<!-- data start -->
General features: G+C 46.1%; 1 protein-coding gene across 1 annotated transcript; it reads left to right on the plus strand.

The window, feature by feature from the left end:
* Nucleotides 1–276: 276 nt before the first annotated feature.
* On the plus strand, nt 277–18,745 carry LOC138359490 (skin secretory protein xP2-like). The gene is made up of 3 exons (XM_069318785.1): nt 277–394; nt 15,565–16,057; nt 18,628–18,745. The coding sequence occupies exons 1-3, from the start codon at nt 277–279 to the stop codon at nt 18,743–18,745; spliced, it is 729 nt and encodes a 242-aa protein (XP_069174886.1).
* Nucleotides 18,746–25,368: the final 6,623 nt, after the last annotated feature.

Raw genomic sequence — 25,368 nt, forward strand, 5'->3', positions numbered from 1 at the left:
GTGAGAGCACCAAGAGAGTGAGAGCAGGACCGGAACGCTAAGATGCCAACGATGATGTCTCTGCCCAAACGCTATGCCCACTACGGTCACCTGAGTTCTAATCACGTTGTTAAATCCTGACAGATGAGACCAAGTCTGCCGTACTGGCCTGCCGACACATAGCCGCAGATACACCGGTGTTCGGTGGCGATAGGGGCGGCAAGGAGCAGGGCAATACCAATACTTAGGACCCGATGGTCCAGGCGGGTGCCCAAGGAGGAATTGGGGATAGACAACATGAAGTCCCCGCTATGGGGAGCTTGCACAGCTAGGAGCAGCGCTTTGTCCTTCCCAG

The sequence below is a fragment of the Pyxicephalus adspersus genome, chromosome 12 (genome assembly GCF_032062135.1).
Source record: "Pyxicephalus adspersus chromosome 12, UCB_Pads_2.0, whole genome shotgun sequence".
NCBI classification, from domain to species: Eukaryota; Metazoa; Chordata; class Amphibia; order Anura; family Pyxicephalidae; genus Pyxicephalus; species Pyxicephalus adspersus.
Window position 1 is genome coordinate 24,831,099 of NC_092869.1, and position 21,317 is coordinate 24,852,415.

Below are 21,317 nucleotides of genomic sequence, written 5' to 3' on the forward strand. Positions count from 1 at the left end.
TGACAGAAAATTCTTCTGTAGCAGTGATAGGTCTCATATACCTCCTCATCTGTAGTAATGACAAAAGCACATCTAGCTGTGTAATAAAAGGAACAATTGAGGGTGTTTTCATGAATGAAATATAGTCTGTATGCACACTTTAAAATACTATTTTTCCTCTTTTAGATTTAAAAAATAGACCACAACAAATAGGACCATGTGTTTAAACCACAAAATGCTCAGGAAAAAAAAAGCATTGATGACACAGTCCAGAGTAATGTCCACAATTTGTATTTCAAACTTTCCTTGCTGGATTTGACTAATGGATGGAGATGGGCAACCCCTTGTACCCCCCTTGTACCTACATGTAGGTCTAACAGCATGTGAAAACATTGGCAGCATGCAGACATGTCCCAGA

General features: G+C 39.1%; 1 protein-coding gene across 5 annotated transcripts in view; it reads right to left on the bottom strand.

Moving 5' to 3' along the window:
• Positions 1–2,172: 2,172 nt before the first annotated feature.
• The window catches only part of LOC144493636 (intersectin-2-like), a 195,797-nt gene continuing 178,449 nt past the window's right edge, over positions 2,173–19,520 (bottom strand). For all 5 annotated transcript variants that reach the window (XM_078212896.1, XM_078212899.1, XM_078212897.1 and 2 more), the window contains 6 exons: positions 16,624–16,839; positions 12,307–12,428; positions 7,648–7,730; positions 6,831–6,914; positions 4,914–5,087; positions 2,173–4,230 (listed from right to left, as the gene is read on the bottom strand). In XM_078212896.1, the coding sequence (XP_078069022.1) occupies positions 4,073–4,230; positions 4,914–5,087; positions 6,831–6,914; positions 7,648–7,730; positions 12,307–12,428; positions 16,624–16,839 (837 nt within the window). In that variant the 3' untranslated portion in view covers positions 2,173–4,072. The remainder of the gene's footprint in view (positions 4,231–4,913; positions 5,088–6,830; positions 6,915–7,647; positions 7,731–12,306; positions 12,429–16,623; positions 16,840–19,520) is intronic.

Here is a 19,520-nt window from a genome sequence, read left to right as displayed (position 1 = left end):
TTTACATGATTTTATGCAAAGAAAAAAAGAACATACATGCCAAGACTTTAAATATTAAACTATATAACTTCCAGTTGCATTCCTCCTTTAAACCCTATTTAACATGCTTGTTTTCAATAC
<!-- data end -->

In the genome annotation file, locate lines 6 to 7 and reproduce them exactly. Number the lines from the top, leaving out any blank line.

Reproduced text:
Raw genomic sequence — 25,368 nt, forward strand, 5'->3', positions numbered from 1 at the left:
GTGAGAGCACCAAGAGAGTGAGAGCAGGACCGGAACGCTAAGATGCCAACGATGATGTCTCTGCCCAAACGCTATGCCCACTACGGTCACCTGAGTTCTAATCACGTTGTTAAATCCTGACAGATGAGACCAAGTCTGCCGTACTGGCCTGCCGACACATAGCCGCAGATACACCGGTGTTCGGTGGCGATAGGGGCGGCAAGGAGCAGGGCAATACCAATACTTAGGACCCGATGGTCCAGGCGGGTGCCCAAGGAGGAATTGGGGATAGACAACATGAAGTCCCCGCTATGGGGAGCTTGCACAGCTAGGAGCAGCGCTTTGTCCTTCCCAG